MRI contrast agent

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MRI contrast agents are contrast agents used to improve the visibility of internal body structures in magnetic resonance imaging (MRI).[1] The most commonly used compounds for contrast enhancement are gadolinium-based. Such MRI contrast agents shorten the relaxation times of nuclei within body tissues following oral or intravenous administration.

In MRI scanners, sections of the body are exposed to a strong magnetic field causing primarily the hydrogen nuclei ("spins") of water in tissues to be polarized in the direction of the magnetic field. An intense radiofrequency pulse is applied that tips the magnetization generated by the hydrogen nuclei in the direction of the receiver coil where the spin polarization can be detected. Random molecular rotational oscillations matching the resonance frequency of the nuclear spins provide the "relaxation" mechanisms that bring the net magnetization back to its equilibrium position in alignment with the applied magnetic field. The magnitude of the spin polarization detected by the receiver is used to form the MR image but decays with a characteristic time constant known as the T1 relaxation time. Water protons in different tissues have different T1 values, which is one of the main sources of contrast in MR images. A contrast agent usually shortens, but in some instances increases, the value of T1 of nearby water protons thereby altering the contrast in the image.

Most clinically used MRI contrast agents work by shortening the T1 relaxation time of protons inside tissues via interactions with the nearby contrast agent. Thermally driven motion of the strongly paramagnetic metal ions in the contrast agent generate the oscillating magnetic fields that provide the relaxation mechanisms that enhance the rate of decay of the induced polarization. The systematic sampling of this polarization over the spatial region of the tissue being examined forms the basis for construction of the image.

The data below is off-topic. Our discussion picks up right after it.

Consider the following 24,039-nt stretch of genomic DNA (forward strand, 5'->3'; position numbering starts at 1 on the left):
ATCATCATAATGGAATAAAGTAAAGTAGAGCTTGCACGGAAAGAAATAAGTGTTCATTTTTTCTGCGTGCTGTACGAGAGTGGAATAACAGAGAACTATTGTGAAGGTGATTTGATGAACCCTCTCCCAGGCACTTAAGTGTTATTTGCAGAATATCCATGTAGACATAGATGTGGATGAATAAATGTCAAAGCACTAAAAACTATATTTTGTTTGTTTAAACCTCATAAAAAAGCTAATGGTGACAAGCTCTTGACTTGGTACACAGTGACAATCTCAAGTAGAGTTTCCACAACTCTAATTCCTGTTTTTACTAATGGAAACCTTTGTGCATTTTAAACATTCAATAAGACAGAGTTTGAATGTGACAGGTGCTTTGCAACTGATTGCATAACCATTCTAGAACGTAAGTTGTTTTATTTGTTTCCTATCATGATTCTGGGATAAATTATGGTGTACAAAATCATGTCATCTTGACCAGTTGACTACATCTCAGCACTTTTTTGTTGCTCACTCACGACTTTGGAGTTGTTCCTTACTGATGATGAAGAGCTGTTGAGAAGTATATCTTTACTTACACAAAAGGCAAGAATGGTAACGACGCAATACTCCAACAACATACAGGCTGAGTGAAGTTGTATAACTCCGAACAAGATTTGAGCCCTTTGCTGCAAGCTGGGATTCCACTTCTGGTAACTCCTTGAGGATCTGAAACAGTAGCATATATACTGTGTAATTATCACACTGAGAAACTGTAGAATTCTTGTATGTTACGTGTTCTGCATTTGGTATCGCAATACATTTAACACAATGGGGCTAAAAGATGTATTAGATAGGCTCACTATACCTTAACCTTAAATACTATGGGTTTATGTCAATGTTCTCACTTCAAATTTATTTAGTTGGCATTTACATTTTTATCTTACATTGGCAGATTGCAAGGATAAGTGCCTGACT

MRI contrast agents may be administered by injection into the blood stream or orally, depending on the subject of interest. Oral administration is well suited to G.I. tract scans, while intravascular administration proves more useful for most other scans.

MRI contrast agents can be classified[2] by their:

  • chemical composition
  • administration route
  • magnetic properties
  • biodistribution and applications:
    • Extracellular fluid agents (intravenous contrast agents)
    • Blood pool agents (intravascular contrast agents)
    • Organ specific agents (gastrointestinal contrast agents and hepatobiliary contrast agents)
    • Active targeting/cell labeling agents (tumor-specific agents)
    • Responsive (smart or bioactivated) agents
    • pH-sensitive agents


Effect of contrast agent on images: Defect of the blood–brain barrier after stroke shown in MRI. T1-weighted images, left image without, right image with contrast medium administration